The Los Angeles Regional Interoperable Communications System (LA-RICS) helped 1,500 public-safety officers from the city of Pasadena and the county of Los Angeles patrol and secure the Tournament of Roses Parade route by blending new technologies with trusted radio systems.NGA Policy Academy Works with States on Governance, Interoperability
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LA-RICS covers most of Los Angeles County with a broadband network supporting 74 Long Term Evolution (LTE) communications sites. The public-safety broadband network provides police, fire and emergency response agencies with secure and rapid data transmission for video, pictures, two-way voice communications, and other software applications that improve situational awareness.
The LA-RICS LTE system complements its new LMR infrastructure to provide a dynamic network solely for public safety, helping to keep citizens and first responders safe. High-definition camera feeds, broadband-equipped handheld devices and software applications worked together to enable improved information sharing and communications through voice, data, pictures and video, a Motorola Solutions statement said.
“We saw outstanding performance from the LA-RICS system at the Rose Parade this year, helping a broad coalition of public-safety responders do their jobs more efficiently,” said John Radeleff, interim executive director for the LA-RICS Authority. “The long parade route, large crowds and high-profile event provide a unique challenge for public safety, and this network served as a key asset to help public safety fulfill its mission to keep the 750,000 attendees safe.”
The deployment for the 5.5-mile parade route included both fixed and mobile video cameras, which were monitored at mobile command stations and a central operations center. Officers used 100 handheld broadband-enabled devices at the event to help monitor video feeds, share pictures and text, and see location data for personnel and equipment. The advanced technology enabled a push-to-talk (PTT) function, which allowed responders to talk directly with each other regardless of which voice radio or data device was used.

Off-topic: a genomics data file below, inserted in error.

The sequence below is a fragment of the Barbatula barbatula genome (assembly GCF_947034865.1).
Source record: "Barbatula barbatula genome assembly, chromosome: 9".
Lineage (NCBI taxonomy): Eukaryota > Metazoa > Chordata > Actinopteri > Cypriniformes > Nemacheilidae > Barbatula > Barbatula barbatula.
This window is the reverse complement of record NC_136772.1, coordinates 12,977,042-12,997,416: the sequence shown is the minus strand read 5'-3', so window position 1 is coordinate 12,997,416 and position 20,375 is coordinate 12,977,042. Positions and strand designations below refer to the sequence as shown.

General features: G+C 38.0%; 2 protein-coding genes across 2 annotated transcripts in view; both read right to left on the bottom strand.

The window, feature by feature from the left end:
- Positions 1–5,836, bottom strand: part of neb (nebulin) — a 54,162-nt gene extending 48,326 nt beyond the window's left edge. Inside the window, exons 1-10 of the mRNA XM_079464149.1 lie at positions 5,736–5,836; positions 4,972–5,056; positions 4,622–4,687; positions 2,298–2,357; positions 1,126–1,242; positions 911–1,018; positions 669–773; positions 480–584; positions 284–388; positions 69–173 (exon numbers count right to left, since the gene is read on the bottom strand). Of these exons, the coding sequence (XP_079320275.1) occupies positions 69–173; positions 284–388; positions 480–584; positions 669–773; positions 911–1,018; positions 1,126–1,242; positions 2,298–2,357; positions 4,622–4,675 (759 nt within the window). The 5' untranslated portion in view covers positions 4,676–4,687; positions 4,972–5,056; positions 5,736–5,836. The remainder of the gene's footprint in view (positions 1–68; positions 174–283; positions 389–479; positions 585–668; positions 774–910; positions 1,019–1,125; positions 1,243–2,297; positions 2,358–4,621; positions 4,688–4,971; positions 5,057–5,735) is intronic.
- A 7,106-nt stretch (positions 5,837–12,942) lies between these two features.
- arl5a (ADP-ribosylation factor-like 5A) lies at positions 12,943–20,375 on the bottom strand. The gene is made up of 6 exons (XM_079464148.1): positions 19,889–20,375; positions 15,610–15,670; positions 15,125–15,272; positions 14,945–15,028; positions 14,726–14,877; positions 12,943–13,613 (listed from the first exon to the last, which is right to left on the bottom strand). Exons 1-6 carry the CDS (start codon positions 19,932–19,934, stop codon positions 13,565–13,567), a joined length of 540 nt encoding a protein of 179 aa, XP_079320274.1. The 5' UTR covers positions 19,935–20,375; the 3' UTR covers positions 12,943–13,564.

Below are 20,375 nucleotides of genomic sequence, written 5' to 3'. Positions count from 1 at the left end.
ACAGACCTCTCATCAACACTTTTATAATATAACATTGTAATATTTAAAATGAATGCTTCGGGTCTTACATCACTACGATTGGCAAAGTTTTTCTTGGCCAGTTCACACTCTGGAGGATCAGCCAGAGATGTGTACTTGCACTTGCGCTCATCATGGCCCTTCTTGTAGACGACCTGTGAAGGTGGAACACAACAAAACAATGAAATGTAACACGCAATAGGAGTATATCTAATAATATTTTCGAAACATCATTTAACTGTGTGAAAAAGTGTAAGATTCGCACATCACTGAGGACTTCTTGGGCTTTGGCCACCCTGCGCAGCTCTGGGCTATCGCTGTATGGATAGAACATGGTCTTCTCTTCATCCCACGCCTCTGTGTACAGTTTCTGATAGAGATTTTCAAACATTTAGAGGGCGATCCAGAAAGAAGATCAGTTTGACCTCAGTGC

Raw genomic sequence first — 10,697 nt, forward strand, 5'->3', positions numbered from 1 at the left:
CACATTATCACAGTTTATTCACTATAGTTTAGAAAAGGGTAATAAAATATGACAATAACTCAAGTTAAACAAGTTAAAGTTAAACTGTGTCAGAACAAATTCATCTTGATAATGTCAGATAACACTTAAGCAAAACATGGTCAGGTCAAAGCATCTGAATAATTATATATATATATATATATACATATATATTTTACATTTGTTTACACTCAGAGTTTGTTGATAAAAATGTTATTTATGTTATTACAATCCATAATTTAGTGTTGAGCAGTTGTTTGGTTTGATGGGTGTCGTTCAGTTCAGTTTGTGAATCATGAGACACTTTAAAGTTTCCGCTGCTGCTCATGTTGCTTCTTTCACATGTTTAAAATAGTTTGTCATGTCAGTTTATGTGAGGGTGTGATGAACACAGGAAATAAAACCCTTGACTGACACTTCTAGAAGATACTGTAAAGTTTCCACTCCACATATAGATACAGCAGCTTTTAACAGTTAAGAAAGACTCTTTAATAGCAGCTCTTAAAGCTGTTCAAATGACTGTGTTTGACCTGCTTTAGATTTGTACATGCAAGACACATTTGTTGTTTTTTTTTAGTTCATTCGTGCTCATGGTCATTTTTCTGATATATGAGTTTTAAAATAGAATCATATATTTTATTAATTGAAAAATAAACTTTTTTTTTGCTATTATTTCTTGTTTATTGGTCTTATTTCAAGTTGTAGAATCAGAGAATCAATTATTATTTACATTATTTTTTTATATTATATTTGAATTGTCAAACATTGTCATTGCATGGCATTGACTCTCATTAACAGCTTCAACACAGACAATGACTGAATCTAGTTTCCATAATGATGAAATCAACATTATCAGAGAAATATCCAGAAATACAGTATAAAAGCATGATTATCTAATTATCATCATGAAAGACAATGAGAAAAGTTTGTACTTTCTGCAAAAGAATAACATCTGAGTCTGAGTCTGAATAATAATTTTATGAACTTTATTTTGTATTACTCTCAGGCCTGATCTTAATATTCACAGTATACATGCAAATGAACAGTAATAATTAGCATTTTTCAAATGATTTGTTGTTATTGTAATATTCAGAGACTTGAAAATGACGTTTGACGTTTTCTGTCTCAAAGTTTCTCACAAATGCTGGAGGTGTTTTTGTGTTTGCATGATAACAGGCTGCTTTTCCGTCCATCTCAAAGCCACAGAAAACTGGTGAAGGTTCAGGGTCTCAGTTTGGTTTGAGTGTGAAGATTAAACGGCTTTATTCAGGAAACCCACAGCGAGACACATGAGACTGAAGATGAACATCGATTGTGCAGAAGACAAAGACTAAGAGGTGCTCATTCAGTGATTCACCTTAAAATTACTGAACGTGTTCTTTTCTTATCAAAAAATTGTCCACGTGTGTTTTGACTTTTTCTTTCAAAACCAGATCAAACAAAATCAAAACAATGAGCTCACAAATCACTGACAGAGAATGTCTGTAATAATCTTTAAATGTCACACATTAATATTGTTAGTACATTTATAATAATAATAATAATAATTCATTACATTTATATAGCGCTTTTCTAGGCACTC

The system moved 359 Gigabytes of information during the parade event, which began Jan. 1 and concluded Jan. 2, an increase from the 2016 parade’s 294 Gigabytes, a 22 percent increase, in the same time frame. The dedicated broadband network experienced top data speeds at all times and provides a functioning model for the planned nationwide public-safety broadband network in planning stages by the First Responder Network Authority (FirstNet).
Public-safety agencies participating in the 2017 parade detail included the Pasadena Police Department, Pasadena Fire Department, Los Angeles County Sheriff’s Department, Los Angeles County Fire Department, Department of Homeland Security (DHS), Federal Bureau of Investigation (FBI), California Highway Patrol, California Department of Transportation, the Environmental Protection Agency (EPA), and other public-safety entities and utilities.
The LA-RICS vendors who contributed to the deployment were Jacobs Engineering, Motorola Solutions, BlackHawk Imaging, Sonim Technology, Intrepid Networks, ESChat by SLA, Parallel Wireless, Pepro, Airship, Airwave Communications and Milestone Video Management Systems.
LA-RICS is a joint powers authority formed and operated by the county of Los Angeles and 23 municipalities in the county. It is a network of 74 fixed and mobile transmission towers that allow data such as video, photos, maps and medical data to be shared by first responders, emergency services personnel and hospitals in Los Angeles County. Construction continues on the LMR portion of the system that will include 61 communications sites across Los Angeles County. It will replace an aging system, improving interoperable communications between agencies during large-scale emergencies.
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